Literacy rates continue to rise from one generation to the next. Yet according to new data from the UNESCO Institute for Statistics, there are still 750 million illiterate adults, two-thirds of whom are women. These numbers are a stark reminder of the work ahead to meet Sustainable Development Goals (SDGs) 4 and 5 and the Education 2030 targets.

The latest data, presented in a new fact sheet and illustrated in the UNESCO eAtlas of Literacy, show remarkable progress in youth literacy. 50 years ago, 22% of people between the ages of 15 and 24 lacked basic literacy skills compared to 9% today, and young people in Africa and Asia, in particular, are far more likely to be literate than they were half a century ago.

For the first time, the UIS has produced annual regional-level literacy estimates based on national data and UIS projections from 1990 to 2016. Eastern and South-Eastern Asia, Southern Asia, and Northern Africa and Western Asia have made the greatest progress in improving adult literacy over the past 26 years. In Southern Asia, the adult literacy rate rose from 46% in 1990 to 72% in 2016. For the other regions, the change in adult literacy over the same period was as follows: Northern Africa and Western Asia from 64% to 81%, Eastern and South-Eastern Asia from 82% to 96%, sub-Saharan Africa from 52% to 65%, and Latin America and Caribbean from 85% to 94%.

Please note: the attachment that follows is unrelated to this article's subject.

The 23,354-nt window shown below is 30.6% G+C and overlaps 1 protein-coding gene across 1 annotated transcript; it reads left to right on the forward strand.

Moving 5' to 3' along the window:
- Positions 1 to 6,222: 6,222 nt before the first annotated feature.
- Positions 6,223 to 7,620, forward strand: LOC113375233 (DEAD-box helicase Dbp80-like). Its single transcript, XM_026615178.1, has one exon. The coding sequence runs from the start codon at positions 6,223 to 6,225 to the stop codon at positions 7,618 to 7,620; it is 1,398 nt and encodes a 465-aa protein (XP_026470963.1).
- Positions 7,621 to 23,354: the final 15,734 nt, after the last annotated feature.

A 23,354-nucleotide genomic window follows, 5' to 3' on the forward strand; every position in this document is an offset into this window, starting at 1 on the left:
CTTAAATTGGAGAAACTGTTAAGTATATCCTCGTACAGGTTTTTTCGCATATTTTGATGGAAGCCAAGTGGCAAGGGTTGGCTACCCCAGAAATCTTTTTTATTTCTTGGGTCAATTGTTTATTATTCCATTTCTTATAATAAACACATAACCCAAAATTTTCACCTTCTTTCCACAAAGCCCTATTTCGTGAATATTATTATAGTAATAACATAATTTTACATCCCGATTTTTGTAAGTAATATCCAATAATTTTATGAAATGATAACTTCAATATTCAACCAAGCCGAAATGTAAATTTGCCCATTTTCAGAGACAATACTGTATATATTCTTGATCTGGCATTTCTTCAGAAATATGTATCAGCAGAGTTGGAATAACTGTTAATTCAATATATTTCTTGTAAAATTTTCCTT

The youth literacy rate increased the most in Southern Asia (from 59% in 1990 to 89% in 2016), Northern Africa and Western Asia (from 80% to 90%) and sub-Saharan Africa (from 65% to 75%).

Young women continue to lag behind young men

Despite the progress, gender disparity in youth literacy remains persistent in almost one in five countries, as shown in the eAtlas. In 43 countries, mainly located in Northern Africa and Western Asia, Southern Asia and sub-Saharan Africa, young women aged 15 to 24 years are still less likely than young men to have basic reading and writing skill. This is a clear sign of the persistent challenges that continue to hold girls back.

The data in the new UIS fact sheet provide valuable baselines for the measurement of literacy progress and the identification of pitfalls, but they also reinforce the urgent need for greater investment in literacy and numeracy programmes around the world if the SDG literacy goal is to be met by 2030.

To this end, the UIS is working with a wide range of countries and partners through the Global Alliance to Monitor Learning (GAML) to develop the standards and methodologies needed to measure learning globally, while helping countries to produce and use the information to achieve SDG 4.